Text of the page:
said, it was most unsatisfactory that the House should now be called upon to adjourn for a period of seventeen days, looking to time extremely critical state of affairs, to the anxious expectations as to the Vienna Conferences and their uncertain issue, to the growing agitation and discontent of the public mind, and to the high price of food in the principal towns. They were left in the most complete ignorance and mystery as to the intentions of the Government with respect to the mode in which they intended to levy taxes to provide for their reckless and extravagant expenditure. It appeared to him that the house was giving way to the most self-complimenting. Government that had ever sat upon the Ministerial benches. The Government could do nothing but compliment each other on what each had done, and no doubt that, in their own opinions, they all stood very high. Now, on the contrary, the whole country and Europe believed that they had done everything very ill, and history would comment upon their acts with the utmost severity. He contended that the House should not adjourn until they had the Budget before them, and until the country knew how it was to be taxed. There was only one newspaper in the metropolis that had the courage to support the Government. Let the House consider how our fifty colonies were treated. Representations were pouring in daily from all quarters, but there was no Colonial Minister to attend to them. Again he protested against the adjournment of the House.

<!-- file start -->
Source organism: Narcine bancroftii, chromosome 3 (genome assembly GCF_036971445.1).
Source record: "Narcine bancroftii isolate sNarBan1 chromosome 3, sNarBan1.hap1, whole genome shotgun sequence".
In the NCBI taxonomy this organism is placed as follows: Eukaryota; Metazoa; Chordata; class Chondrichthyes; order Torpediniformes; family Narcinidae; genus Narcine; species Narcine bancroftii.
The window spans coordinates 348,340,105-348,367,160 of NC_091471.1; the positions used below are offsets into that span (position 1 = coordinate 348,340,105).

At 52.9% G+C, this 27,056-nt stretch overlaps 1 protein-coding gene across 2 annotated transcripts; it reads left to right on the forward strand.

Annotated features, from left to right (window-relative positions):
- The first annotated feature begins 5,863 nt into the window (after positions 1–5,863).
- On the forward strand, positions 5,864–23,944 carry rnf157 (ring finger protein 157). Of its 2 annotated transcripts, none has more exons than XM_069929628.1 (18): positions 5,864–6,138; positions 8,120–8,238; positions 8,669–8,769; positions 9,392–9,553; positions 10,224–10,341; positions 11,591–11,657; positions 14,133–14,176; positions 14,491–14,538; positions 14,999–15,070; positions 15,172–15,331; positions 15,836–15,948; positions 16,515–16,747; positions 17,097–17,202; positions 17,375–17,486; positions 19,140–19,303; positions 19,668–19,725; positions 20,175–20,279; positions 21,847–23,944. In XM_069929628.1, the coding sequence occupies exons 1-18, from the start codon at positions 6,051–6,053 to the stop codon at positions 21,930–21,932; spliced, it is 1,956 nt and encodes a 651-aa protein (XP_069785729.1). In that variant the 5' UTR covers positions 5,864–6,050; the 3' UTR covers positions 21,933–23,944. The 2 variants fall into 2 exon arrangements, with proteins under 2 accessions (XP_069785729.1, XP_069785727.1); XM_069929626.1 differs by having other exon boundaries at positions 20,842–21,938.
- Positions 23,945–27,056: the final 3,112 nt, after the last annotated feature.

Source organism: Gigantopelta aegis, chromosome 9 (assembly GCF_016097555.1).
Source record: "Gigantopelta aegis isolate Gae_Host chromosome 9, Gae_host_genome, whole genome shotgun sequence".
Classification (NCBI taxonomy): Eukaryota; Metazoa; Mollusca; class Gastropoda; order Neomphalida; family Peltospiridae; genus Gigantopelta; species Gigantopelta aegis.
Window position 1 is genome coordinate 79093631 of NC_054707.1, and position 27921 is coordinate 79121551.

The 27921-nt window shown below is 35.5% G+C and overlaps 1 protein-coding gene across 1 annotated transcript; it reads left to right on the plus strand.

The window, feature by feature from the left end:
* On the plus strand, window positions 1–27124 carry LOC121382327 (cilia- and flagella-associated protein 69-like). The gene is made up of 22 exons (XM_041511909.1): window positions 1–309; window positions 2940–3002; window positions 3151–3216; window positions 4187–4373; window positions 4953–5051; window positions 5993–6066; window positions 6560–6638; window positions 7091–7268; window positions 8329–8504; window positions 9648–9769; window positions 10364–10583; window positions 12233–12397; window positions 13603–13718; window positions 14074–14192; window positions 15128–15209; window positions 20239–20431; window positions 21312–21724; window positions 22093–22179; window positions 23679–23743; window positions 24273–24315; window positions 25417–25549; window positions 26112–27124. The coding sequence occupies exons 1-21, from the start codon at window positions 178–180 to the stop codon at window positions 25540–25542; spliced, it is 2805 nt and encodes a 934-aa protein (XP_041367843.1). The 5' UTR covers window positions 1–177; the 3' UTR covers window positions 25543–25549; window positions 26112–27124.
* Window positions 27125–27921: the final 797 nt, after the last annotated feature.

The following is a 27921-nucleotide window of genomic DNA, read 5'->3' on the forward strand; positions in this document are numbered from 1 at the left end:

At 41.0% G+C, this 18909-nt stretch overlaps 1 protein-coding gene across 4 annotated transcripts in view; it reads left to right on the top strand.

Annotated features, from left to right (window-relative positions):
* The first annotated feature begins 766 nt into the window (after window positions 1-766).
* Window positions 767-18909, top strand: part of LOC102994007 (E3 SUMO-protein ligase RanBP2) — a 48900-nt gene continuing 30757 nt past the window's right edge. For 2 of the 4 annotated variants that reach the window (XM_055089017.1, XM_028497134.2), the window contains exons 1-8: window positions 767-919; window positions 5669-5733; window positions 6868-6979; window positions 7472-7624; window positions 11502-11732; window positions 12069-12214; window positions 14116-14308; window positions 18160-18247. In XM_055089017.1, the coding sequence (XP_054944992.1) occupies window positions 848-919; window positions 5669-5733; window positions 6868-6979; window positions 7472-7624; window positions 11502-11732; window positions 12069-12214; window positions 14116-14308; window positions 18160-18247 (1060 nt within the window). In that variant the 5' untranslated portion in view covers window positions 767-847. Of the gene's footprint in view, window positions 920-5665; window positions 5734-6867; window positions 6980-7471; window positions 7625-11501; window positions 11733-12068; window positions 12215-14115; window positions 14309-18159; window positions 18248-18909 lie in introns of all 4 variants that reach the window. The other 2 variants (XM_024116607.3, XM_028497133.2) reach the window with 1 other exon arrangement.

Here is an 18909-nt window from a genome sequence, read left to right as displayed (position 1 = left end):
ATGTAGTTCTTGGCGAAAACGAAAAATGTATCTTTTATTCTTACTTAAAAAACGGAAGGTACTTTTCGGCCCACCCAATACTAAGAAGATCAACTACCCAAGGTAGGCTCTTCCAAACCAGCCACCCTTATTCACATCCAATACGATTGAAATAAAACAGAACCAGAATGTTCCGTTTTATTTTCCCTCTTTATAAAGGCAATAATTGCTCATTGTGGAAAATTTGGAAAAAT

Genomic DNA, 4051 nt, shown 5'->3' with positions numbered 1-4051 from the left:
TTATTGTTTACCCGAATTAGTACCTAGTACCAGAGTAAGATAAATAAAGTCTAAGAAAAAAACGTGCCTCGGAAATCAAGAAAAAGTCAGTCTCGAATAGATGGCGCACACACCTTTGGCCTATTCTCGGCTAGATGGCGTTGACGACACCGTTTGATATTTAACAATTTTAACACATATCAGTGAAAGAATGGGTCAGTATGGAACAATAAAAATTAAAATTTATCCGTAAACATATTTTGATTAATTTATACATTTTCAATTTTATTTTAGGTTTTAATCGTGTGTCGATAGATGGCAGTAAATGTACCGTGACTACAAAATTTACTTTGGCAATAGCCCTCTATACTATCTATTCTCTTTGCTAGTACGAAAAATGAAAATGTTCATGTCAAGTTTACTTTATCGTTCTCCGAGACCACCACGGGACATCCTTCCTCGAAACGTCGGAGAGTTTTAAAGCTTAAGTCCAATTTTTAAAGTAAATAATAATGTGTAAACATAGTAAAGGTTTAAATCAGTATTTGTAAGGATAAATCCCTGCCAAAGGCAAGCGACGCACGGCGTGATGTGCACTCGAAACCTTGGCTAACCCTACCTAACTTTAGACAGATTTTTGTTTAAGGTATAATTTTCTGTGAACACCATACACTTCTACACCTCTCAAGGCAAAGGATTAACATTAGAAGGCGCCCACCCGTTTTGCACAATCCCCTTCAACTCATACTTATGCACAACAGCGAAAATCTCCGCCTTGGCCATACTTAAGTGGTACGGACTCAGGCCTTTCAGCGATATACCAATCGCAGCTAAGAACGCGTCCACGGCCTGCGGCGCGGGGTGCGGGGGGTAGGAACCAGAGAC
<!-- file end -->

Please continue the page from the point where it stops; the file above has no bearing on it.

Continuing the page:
said, that before the Motion for the adjournment was agreed to, he wished to draw the attention of the Home Secretary to the case of a man upon whom an inquest was held, on the 14th instant, at Charing Cross Hospital, and is whose death had been attributed to police neglect. The deceased, whose name was Thomas Gooch, was stated, in the evidence given before the coroner (Mr. Bedford), to have left his home on a Saturday night, telling his wife that he should return presently; but nothing more was heard of him until the following evening, when she learnt that he was in the hospital at Charing Cross. It appeared that in the interval, at half-past seven on the Sunday morning, he was found lying in the street by a policeman of the C division, who took him to the Vine Street station, where a wound was discovered on the back of his head. It was stated that no medical assistance was called in, and that he was left in a cell without bedding, covering, food, or attention, for eleven hours; at the expiration of that time a medical officer saw him, when he found him in such a state that he ordered him to be immediately taken to the Charing Cross Hospital. The man was accordingly placed upon a stretcher and conveyed, through a heavy fall of snow, to the hospital, upon reaching which he was found to be dead. The body of the man was subsequently opened by the house surgeon, who stated that he found no food or spirits in the stomach, and that, in his opinion, the man had died from apoplexy, produced by concussion of the brain; and the jury, in returning their verdict, animadverted in strong terms upon the conduct of the police. He (Sir J. Shelley) had made an inspection of the cell at the station, and ascertained that if a man were apprehended at night, no matter what might be the circumstances, no difference was made as to the cell in which he was placed. There was nothing but a wooden bench to lie or sit upon, and no bedding or covering from the cold, or any warm clothing in which to wrap a person who was conveyed from the lock-up to the hospital. He trusted the right hon. Gentleman (Sir G. Grey) would turn his attention to the state of these lock-up cells, and see if something might not be done to provide some covering and shelter for persons who happened to be taken there in the situation of the deceased. In justice to the police themselves, as well as to the public, he thought it was desirable that further inquiry should be made into the case of this poor man, who, it appeared, had been left in the cell for eleven hours without food or proper care being taken of him.